By Joel Morgan, Date: 26/2/15

Independent Blog

Officials labelled as “rebels” and “not in the best interests of rugby league” continue to prove their long-term commitment to rugby league and growing the ‘Greatest Game of All’ in Italy, as the Italian Cup (or Coppa Italia) for Central / North is launched under the ‘1st Open Day Rugby League’ event name and will see eight clubs participate across various categories, according to the FIRFL.

The event organised by the Federazione Italiana Rugby Football League (Firfl) will be staged at Libertas of San Piero at Pont Puma Bisenzio rugby, in Campi Bisenzio, near Florence will host the second regional stage of the 2015 Italian Cup. The Italian Cup this year is played under the rugby league 9’s format, which has meant more participants and a faster variant of the game.

The day will begin with rugby league played by u8 and u10s teams, including Puma (Bisenzio), Bucks and Florentia. Then an u18 rugby league match will see one of the biggest Italian rugby clubs, Firenze 1931 battle Florentia, which will include some players from Siena, Arezzo and Bucks di Val di Pesa rugby. The main category will see four teams contending for the opportunity to be present at the Italian Cup Final Four, including USAG Roma, Mantova (from the Lombardy region, including Milan), Sieci (based in Pontassieve, Tuscany) and Magnifici Firenze (a foundation FIRFL club). In a further sign of the FIRFL breaking boundaries with rugby union counterparts FIR, the event will be attended by FIR Tuscan committee President Riccardo Bonaccorsi, along with representatives of Campi Bisenzio (council) and the FIRFL itself, while lunch will include watching the Italian 6N’s clash.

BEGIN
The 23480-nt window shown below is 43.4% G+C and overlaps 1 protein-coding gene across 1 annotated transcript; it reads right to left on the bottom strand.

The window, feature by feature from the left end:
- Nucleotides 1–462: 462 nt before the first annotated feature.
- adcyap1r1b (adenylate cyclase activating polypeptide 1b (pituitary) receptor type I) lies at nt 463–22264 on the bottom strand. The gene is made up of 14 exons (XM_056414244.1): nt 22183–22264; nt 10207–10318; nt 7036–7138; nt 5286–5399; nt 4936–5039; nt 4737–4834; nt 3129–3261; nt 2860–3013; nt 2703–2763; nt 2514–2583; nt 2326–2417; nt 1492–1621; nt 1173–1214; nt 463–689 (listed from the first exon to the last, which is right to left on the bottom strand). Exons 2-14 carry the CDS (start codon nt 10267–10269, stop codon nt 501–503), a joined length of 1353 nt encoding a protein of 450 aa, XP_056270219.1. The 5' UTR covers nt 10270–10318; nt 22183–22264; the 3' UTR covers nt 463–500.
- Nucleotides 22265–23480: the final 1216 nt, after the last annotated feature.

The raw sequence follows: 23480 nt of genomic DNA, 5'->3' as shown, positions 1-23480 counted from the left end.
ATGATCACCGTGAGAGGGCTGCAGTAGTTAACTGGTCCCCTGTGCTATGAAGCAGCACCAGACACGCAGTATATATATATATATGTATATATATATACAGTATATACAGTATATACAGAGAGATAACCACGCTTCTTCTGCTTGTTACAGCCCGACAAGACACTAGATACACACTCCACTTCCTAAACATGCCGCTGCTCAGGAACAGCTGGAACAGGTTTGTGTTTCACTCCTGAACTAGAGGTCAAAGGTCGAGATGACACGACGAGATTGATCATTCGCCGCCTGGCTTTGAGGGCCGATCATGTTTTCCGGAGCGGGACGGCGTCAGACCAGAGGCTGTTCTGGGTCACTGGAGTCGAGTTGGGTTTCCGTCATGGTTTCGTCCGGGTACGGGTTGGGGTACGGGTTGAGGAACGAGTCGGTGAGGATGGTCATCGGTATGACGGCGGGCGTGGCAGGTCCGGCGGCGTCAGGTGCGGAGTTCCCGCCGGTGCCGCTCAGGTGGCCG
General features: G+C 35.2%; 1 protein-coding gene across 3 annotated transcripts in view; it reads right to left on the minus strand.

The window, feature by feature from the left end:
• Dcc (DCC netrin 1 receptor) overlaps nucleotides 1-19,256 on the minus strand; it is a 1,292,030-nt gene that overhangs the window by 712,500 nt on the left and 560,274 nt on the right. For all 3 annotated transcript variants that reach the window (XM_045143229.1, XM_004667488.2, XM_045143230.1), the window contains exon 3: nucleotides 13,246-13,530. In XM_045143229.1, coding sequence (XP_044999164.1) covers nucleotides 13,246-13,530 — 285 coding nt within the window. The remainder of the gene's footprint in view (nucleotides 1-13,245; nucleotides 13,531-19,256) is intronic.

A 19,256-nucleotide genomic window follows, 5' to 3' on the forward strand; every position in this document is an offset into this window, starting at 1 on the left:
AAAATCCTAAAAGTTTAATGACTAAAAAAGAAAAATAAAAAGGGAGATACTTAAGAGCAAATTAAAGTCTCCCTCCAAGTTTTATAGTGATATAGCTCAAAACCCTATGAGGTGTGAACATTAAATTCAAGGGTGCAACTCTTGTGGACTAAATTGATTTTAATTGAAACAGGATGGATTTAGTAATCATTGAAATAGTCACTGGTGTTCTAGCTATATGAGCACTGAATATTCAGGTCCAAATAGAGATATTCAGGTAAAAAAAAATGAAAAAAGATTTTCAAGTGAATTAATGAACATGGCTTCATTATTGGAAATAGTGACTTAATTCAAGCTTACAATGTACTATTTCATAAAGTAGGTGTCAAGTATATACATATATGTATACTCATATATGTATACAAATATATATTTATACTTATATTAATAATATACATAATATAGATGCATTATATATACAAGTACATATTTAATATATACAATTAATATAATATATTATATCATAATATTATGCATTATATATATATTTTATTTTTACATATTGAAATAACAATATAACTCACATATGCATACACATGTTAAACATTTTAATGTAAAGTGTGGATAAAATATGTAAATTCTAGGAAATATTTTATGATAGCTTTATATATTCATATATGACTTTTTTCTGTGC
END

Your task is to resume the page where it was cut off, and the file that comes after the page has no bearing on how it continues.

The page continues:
Luigi Ferraro, FIRFL Vice President, professional rugby player with Italian champions Calvisano, Magnifici Firenze President and head of rugby league in Northern and Cntral Italy, alongside Beppe Moncada stated on the website “The presence of Bonaccorsi is a further sign of this strong synergy that we create with rugby a 15, This Saturday will be an great event and we hope to organise other events of this type to always showcase this discipline more and more.” The FIRFL stated “Ferraro is a figure of great prestige for the Federleague, so much so that a few days ago, from the athletes Calvisano rugby union he had won the Italian Cup.”

This growth, among the previously announced Central Italian and soon to be announced Sicilian expansion, should be a wake-up call for the rugby league world and prove the FIRFL are committed to growing rugby league for the long term, especially since they were launched five years ago.

For mine, the RLWC was a wasted opportunity to grow and expose the game in Italy. There was big talk before the RLWC 2013 that this would be big for Italy, growing the game, putting it on the map and be a big opportunity. But, evidence is the official Italian body FIRL have decreased from 10 to 9 senior teams from 2013 to 2014, but some credit is they to increase their u18 competition from 3 to 6 teams from 2014 to 2015.

The growth is happening; it should simply be not ignored.